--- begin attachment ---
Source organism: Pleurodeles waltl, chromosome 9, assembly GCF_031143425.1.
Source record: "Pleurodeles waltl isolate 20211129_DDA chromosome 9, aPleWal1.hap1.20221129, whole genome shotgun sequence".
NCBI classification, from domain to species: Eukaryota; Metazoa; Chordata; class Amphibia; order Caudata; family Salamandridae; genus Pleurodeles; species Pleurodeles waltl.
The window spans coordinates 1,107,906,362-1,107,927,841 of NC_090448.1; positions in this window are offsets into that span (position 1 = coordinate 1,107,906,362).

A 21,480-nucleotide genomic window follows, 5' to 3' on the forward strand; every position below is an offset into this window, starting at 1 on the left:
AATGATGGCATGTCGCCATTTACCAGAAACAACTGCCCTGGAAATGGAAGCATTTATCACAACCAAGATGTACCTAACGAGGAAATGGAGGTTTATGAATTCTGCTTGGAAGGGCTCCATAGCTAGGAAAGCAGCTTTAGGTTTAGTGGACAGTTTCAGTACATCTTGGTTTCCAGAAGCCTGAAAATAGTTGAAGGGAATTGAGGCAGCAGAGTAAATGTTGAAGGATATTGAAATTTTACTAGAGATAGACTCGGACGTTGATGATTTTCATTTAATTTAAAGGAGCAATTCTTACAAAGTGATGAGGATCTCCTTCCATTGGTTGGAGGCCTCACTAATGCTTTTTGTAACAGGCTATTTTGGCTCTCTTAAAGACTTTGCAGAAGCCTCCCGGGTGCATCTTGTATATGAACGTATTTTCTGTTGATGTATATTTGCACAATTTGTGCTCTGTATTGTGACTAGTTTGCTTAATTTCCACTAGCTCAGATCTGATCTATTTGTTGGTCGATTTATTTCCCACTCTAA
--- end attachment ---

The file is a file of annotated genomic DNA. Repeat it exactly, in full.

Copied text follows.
Source organism: Pleurodeles waltl, chromosome 9, assembly GCF_031143425.1.
Source record: "Pleurodeles waltl isolate 20211129_DDA chromosome 9, aPleWal1.hap1.20221129, whole genome shotgun sequence".
NCBI classification, from domain to species: Eukaryota; Metazoa; Chordata; class Amphibia; order Caudata; family Salamandridae; genus Pleurodeles; species Pleurodeles waltl.
The window spans coordinates 1,107,906,362-1,107,927,841 of NC_090448.1; positions in this window are offsets into that span (position 1 = coordinate 1,107,906,362).

A 21,480-nucleotide genomic window follows, 5' to 3' on the forward strand; every position below is an offset into this window, starting at 1 on the left:
AATGATGGCATGTCGCCATTTACCAGAAACAACTGCCCTGGAAATGGAAGCATTTATCACAACCAAGATGTACCTAACGAGGAAATGGAGGTTTATGAATTCTGCTTGGAAGGGCTCCATAGCTAGGAAAGCAGCTTTAGGTTTAGTGGACAGTTTCAGTACATCTTGGTTTCCAGAAGCCTGAAAATAGTTGAAGGGAATTGAGGCAGCAGAGTAAATGTTGAAGGATATTGAAATTTTACTAGAGATAGACTCGGACGTTGATGATTTTCATTTAATTTAAAGGAGCAATTCTTACAAAGTGATGAGGATCTCCTTCCATTGGTTGGAGGCCTCACTAATGCTTTTTGTAACAGGCTATTTTGGCTCTCTTAAAGACTTTGCAGAAGCCTCCCGGGTGCATCTTGTATATGAACGTATTTTCTGTTGATGTATATTTGCACAATTTGTGCTCTGTATTGTGACTAGTTTGCTTAATTTCCACTAGCTCAGATCTGATCTATTTGTTGGTCGATTTATTTCCCACTCTAA